Project Practitioners > What do those stoplights really mean?

What do those stoplights really mean?

By Kent McDonald

Within the last year, I have worked in two separate organizations where the expectations for status reporting were revised and I was involved in developing tools to support or communicate the different expectations.  What I found in both cases, with fairly different organizational cultures, was a hang up amongst many project managers about the criteria used for identifying a project, or some aspect of a project as green, yellow, or red.  My initial thought on that question, and the seemingly endless discussions that followed, was that people should just trust their gut and not get hung up on exact definitions of the stoplight colors. 

Upon further reflection, I realized there could be some value in having a consistent understanding about what green, yellow, and red mean, but without precise criteria on how to determine one color versus another.  Let’s start with why the stoplight metaphor is used so frequently.  Stoplights are a fairly universal mechanism for governing traffic flow where:

  • Green means “go” or “good”
  • Red means “stop” or “bad”
  • Yellow either means “caution” or “speed up so that you don’t get stuck at the red.”

Perhaps the trouble is that people equate stop lights with regulations or governance (ie “stop, or else you will get a ticket, or get hit”) so the premise that the stop light colors are being used to communicate status rather than govern actions may be a little foreign.

Or perhaps it could reflect the culture of many organizations where it is perceived as bad to identify problems or difficulties. People go out of their way to avoid sharing bad news, not realizing that bad news is not like fine wine and does not get better with age.  Better to share bad news right when you find out about it rather than let the news sit and fester and invite the additional questions of “why didn’t you tell me about this right when you knew it?”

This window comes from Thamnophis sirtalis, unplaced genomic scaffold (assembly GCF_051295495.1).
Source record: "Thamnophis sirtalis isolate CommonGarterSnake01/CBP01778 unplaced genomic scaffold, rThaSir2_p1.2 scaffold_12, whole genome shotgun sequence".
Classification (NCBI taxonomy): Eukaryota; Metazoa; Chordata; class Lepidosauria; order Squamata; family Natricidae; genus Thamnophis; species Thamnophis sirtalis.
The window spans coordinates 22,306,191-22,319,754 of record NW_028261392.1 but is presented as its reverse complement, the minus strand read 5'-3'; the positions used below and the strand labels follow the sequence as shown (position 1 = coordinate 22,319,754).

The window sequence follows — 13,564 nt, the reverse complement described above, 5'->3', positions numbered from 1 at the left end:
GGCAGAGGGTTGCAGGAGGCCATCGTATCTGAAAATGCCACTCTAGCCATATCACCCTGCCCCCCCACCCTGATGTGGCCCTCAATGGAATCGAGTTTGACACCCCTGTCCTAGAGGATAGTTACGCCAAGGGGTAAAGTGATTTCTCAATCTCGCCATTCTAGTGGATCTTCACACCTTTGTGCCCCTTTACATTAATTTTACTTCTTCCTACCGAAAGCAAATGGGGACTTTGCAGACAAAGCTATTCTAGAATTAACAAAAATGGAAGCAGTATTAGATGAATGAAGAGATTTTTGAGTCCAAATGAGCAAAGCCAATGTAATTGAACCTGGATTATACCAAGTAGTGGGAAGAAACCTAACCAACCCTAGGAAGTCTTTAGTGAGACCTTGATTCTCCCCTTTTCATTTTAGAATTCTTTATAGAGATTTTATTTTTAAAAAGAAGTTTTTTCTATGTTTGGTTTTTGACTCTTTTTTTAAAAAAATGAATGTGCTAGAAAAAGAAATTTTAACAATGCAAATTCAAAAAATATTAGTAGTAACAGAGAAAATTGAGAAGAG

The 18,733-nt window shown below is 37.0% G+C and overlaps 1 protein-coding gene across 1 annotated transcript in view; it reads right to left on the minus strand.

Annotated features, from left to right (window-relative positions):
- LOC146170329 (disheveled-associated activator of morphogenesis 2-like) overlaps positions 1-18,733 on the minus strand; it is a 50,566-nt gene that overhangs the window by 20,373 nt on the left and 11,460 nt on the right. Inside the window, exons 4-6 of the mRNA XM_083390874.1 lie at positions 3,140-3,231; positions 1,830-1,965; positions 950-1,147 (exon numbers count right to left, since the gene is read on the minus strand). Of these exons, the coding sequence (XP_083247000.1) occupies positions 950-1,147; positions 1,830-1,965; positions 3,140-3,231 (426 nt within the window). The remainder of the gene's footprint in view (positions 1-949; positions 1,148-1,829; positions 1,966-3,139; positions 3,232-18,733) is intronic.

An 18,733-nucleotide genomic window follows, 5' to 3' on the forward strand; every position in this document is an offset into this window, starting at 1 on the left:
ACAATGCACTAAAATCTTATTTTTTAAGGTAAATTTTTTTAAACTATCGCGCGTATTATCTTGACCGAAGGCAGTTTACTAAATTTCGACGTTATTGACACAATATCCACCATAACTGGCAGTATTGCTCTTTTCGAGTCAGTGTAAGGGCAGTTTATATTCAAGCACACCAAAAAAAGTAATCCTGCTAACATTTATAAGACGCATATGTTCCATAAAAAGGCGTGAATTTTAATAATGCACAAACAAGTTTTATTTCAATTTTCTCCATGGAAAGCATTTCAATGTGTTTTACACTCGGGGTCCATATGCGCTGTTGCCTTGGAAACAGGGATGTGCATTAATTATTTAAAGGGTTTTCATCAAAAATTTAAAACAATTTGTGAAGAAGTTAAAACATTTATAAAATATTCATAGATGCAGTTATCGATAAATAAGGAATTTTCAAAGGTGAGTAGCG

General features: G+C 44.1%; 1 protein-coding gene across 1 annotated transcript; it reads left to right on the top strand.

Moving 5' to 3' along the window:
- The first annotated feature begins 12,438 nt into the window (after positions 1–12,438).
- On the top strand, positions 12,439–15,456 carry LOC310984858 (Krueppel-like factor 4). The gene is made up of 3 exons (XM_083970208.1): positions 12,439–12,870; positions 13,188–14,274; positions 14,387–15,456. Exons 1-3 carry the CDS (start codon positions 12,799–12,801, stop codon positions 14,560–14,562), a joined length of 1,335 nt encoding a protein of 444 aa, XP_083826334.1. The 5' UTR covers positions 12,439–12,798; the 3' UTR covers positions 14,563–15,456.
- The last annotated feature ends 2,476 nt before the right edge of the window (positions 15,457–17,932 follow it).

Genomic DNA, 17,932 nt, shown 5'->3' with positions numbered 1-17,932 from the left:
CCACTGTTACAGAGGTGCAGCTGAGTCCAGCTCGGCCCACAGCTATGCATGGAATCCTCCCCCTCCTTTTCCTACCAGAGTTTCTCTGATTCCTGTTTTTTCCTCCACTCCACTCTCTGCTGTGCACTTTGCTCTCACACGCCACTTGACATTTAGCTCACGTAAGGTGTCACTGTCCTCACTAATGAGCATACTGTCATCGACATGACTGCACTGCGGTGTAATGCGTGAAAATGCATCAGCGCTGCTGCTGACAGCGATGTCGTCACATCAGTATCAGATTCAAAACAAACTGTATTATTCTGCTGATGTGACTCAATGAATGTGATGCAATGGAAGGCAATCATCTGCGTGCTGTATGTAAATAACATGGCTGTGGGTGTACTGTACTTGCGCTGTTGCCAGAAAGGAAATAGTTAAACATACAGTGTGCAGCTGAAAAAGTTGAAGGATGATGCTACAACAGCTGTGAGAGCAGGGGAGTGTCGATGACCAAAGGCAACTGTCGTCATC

Once you get past the fear of reporting bad news, the stoplight approach can be a useful mechanism to get people’s attention and ask for the help you need.  Condition your stakeholders to know that when an item shows up on one of your status reports, they should read more carefully and see where they can help.  Tell everyone on your status report definition that you are using the following definitions (or something similar):

  • Green: “All is good” - things are preceding according plans and/or expectations.  The team is projecting that it will meet its objectives.
  • Yellow: “We have some problems, but we have some plans.” - there have been some unexpected deviation from plans or expectations that may cause us to miss our goal, but we have a plan in place to get back on track.
  • Red: “We have some problems, and no workable plans” – things have come up that will cause us to miss our goal and we do not currently have plans to address them.  We need help!

Use the definitions I suggest above, and don’t be afraid to tell the truth about project status as soon as you know it.  You will thank yourself in the long run.  If your culture is such where telling the truth to a wide audience is discouraged because it is not “politically correct” to admit that you are having problems, tell your project sponsor that you prefer to be honest with your status reports and let them know that they will have the opportunity to see the status report before you distribute it to a broader audience, but you are not going to sugar coat the status.  If they balk, make sure that you are least filling them in on the actual status, even if it is not broadly communicated.



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